Farmer Focus: Admitting blackgrass problem crucial to progress

There have been times since the autumn when I have questioned the sense of my decision to delay my wheat drilling, with the decision then being taken out of my hands by the weather.

I must confess when I saw drills romping along with dust pouring out behind them I was a little envious, even more so when I could see the crop appearing in rows.

When it got to December and wheat was being planted after sugar beet I was still itching to get the drill out, but heavy land and December drilling are not suited.

The full impact of blackgrass can now be seen across the county and I am pleased I made the decisions I did. It was worth being the butt of every farming joke too.

I am wary of being too smug as these things tend to come back to bite you on the behind, and it remains to be seen if I am prepared to do the same this year. The answer is probably yes, though.

The key to controlling blackgrass is first admitting you have a problem, just like any addiction. From that starting point progress can be made.

Just look at the local elections. There are evidently some very disgruntled members of the electorate who either abstained from voting, or submitted a protest vote, or just didn’t bother.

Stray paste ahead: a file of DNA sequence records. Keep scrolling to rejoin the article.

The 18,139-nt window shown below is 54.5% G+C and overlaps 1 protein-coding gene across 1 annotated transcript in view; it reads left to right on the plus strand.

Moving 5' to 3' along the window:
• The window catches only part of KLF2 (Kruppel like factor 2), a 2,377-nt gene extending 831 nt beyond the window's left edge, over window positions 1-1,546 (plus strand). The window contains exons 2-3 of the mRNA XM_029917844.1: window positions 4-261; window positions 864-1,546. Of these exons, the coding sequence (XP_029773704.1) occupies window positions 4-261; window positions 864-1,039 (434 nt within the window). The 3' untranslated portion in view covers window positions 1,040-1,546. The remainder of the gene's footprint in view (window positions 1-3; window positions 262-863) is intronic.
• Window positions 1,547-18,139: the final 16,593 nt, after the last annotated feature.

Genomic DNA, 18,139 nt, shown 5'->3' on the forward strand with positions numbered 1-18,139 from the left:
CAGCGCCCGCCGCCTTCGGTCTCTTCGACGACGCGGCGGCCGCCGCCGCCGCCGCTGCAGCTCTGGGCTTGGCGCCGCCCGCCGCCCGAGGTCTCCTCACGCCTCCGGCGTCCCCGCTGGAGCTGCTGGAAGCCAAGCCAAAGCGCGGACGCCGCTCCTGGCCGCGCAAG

The mystifying thing is that the three main parties still keep trotting out the same old rubbish keeping alive the petty arguments and point scoring they seem to thrive on, as opposed to taking on board the country’s views.

The first thing any government or council needs to do, way above prioritising immigration or reform of the welfare system or the CAP, is to improve people’s manners.

Have you ever asked people for directions in London, or tried to talk to the person next to you on the Tube?

They look at you like you are manically wielding a crucifix, before ignoring you and moving silently away.

If only trying to make conversation with it would make blackgrass disappear as easily.


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